Observing National Grandparents Day: What Life Is Like Without Them

Remember to celebrate your grandmothers and grandfathers on Sept. 11—whether you knew them or not.

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It was a fourth-grade Catholic school project—the family tree. What I remember most are the eyes of my maternal great-grandfather in his only surviving picture. Deep-set, beady and said to be icy blue (though the photo is obviously black and white), they’ve stared back at me ever since.

Victor DelPiano was a gifted psychic. The seventh son of a seventh son, he had what tradition says is “the magic.” His eyes, which seemingly poke holes through your soul, saw what mortals couldn’t. He worked for the Philadelphia Police Department for 40-some years, and he never left his house. Investigators brought him details of a crime or a suspect, and he told them where they could find their man.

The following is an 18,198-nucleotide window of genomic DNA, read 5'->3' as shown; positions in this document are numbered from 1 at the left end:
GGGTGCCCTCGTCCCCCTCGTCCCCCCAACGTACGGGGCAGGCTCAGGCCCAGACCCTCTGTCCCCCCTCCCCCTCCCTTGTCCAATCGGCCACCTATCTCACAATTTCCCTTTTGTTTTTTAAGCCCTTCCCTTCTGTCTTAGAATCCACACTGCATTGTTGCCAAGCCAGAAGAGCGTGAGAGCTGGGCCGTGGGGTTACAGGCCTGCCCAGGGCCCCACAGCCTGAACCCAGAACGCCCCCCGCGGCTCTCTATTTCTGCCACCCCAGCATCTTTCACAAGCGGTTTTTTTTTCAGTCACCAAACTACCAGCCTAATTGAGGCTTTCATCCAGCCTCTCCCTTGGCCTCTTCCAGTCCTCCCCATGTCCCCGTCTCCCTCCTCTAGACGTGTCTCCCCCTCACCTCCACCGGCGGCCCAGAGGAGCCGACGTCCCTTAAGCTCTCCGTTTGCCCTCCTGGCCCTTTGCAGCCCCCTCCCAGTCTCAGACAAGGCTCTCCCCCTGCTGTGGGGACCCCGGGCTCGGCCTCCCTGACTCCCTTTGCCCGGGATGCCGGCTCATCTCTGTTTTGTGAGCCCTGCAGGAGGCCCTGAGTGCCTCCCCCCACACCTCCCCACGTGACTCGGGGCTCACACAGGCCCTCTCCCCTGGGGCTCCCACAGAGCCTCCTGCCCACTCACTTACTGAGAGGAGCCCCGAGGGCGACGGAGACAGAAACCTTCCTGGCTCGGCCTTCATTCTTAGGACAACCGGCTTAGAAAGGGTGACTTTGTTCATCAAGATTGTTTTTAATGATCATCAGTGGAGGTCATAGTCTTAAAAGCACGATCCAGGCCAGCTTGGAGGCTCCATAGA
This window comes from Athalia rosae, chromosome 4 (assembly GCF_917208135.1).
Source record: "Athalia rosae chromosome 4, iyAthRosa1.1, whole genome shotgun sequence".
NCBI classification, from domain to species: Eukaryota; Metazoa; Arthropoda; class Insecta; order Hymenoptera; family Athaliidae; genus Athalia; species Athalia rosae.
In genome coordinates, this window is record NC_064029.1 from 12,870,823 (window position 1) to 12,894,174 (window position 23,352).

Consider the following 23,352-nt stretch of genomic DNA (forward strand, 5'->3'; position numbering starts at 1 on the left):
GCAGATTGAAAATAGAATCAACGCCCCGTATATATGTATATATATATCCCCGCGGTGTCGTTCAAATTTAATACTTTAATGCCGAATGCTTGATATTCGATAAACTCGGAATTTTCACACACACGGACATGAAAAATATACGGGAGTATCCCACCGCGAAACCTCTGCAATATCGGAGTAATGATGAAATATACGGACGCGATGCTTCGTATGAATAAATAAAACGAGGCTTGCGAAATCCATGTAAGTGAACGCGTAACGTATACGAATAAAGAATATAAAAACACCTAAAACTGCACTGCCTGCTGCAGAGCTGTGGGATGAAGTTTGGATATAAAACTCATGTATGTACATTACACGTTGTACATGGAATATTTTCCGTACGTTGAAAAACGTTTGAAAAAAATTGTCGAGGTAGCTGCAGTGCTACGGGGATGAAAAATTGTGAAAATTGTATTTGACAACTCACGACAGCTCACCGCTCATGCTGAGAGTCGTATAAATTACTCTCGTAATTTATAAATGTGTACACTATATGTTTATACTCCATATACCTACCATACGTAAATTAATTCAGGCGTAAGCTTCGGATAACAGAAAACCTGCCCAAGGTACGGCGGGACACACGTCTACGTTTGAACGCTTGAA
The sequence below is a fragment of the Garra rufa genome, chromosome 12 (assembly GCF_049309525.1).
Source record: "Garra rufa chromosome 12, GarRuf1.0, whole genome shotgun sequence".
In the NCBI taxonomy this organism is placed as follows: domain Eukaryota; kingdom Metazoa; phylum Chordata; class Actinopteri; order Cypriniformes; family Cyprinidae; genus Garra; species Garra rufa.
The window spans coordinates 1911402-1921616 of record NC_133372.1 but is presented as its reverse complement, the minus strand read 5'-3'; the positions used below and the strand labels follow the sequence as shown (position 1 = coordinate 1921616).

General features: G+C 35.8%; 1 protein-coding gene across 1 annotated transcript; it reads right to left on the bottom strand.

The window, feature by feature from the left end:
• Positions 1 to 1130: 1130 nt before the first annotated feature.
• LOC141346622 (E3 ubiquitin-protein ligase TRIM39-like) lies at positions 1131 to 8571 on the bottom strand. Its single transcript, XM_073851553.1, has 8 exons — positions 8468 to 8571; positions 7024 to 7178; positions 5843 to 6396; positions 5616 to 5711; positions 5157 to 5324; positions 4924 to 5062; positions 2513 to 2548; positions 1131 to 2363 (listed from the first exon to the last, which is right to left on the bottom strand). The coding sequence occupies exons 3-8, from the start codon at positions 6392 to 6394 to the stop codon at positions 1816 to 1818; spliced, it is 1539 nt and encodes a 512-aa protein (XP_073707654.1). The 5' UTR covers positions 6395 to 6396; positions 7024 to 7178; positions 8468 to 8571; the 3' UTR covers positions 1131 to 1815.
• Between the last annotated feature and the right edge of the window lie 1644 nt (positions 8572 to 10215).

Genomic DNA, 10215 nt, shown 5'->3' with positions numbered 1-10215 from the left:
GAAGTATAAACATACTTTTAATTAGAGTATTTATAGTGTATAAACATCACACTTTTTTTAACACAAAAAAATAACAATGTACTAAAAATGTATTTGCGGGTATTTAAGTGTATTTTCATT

Never wrong, he was well paid for what had to be covert work at the turn of the last century. How well paid? He lost $80,000 in the 1929 stock market crash. Ironically, he didn’t see that coming.

He was easily my most interesting relative, but I never knew him. My maternal grandfather, Frank DelPiano, one of Victor’s sons, had a fatal heart attack at 58 when my mom was just 16. My dad’s father, Saverio Pirro, died when I was 8. But he’d returned to Italy after years in America as a private gardener on wealthy estates, mostly in Chestnut Hill.

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